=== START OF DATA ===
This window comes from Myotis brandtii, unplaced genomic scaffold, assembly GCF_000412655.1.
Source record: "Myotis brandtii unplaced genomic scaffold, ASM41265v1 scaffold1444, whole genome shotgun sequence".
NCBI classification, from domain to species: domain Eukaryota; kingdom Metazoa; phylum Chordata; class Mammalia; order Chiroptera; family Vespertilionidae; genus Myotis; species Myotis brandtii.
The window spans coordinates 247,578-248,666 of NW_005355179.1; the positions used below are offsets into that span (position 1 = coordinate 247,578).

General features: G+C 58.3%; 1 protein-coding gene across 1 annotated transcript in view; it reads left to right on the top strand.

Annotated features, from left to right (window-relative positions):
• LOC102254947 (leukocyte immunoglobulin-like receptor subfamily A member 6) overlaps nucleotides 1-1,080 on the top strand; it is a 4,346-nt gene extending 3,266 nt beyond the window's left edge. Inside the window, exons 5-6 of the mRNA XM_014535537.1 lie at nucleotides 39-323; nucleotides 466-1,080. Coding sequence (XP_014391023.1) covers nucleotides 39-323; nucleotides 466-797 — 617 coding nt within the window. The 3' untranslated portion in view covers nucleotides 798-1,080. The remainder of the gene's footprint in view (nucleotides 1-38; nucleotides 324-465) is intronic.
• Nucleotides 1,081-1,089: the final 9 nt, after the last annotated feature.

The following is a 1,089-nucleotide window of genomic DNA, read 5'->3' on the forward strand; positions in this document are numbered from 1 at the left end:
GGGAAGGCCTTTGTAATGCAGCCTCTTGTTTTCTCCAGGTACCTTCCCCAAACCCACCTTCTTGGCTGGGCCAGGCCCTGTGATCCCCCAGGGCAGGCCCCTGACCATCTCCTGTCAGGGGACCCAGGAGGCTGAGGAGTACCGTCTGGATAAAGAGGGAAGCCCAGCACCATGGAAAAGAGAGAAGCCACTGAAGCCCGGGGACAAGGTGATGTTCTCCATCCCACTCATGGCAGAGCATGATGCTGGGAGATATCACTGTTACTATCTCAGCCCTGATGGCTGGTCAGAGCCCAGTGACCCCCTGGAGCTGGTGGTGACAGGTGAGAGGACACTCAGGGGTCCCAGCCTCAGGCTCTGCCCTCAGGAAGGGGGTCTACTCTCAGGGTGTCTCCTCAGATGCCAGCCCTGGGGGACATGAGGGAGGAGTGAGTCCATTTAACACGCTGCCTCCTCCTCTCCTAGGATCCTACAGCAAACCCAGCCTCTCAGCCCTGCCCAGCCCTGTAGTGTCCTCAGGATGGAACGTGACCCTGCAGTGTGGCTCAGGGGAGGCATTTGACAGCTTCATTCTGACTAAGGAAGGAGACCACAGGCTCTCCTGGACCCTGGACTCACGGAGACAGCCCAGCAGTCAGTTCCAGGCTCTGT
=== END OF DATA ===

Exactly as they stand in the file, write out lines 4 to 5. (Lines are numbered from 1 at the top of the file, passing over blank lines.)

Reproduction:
The window spans coordinates 247,578-248,666 of NW_005355179.1; the positions used below are offsets into that span (position 1 = coordinate 247,578).

General features: G+C 58.3%; 1 protein-coding gene across 1 annotated transcript in view; it reads left to right on the top strand.